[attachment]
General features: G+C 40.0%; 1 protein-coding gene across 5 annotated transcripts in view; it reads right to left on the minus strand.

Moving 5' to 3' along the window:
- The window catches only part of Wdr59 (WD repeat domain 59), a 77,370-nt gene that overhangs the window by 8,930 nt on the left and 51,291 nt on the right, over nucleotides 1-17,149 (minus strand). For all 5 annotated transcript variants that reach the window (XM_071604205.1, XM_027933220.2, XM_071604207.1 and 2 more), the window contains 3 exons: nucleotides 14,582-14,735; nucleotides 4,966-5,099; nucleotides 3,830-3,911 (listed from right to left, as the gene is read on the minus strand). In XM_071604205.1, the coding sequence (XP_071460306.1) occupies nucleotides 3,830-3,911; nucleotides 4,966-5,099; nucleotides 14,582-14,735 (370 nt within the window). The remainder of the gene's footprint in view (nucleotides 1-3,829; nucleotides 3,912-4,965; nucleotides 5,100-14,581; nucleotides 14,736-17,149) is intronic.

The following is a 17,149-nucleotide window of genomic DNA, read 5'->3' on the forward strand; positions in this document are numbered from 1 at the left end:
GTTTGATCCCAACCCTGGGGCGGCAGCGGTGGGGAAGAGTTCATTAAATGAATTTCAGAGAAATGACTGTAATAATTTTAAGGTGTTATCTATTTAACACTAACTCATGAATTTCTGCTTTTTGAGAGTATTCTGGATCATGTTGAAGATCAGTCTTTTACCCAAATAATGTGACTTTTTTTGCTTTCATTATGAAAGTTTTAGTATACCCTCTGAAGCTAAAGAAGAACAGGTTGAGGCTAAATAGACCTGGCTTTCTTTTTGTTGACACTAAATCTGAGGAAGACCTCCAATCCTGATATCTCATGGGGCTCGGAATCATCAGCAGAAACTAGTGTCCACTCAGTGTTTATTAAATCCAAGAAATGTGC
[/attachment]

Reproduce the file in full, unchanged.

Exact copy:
General features: G+C 40.0%; 1 protein-coding gene across 5 annotated transcripts in view; it reads right to left on the minus strand.

Moving 5' to 3' along the window:
- The window catches only part of Wdr59 (WD repeat domain 59), a 77,370-nt gene that overhangs the window by 8,930 nt on the left and 51,291 nt on the right, over nucleotides 1-17,149 (minus strand). For all 5 annotated transcript variants that reach the window (XM_071604205.1, XM_027933220.2, XM_071604207.1 and 2 more), the window contains 3 exons: nucleotides 14,582-14,735; nucleotides 4,966-5,099; nucleotides 3,830-3,911 (listed from right to left, as the gene is read on the minus strand). In XM_071604205.1, the coding sequence (XP_071460306.1) occupies nucleotides 3,830-3,911; nucleotides 4,966-5,099; nucleotides 14,582-14,735 (370 nt within the window). The remainder of the gene's footprint in view (nucleotides 1-3,829; nucleotides 3,912-4,965; nucleotides 5,100-14,581; nucleotides 14,736-17,149) is intronic.

The following is a 17,149-nucleotide window of genomic DNA, read 5'->3' on the forward strand; positions in this document are numbered from 1 at the left end:
GTTTGATCCCAACCCTGGGGCGGCAGCGGTGGGGAAGAGTTCATTAAATGAATTTCAGAGAAATGACTGTAATAATTTTAAGGTGTTATCTATTTAACACTAACTCATGAATTTCTGCTTTTTGAGAGTATTCTGGATCATGTTGAAGATCAGTCTTTTACCCAAATAATGTGACTTTTTTTGCTTTCATTATGAAAGTTTTAGTATACCCTCTGAAGCTAAAGAAGAACAGGTTGAGGCTAAATAGACCTGGCTTTCTTTTTGTTGACACTAAATCTGAGGAAGACCTCCAATCCTGATATCTCATGGGGCTCGGAATCATCAGCAGAAACTAGTGTCCACTCAGTGTTTATTAAATCCAAGAAATGTGC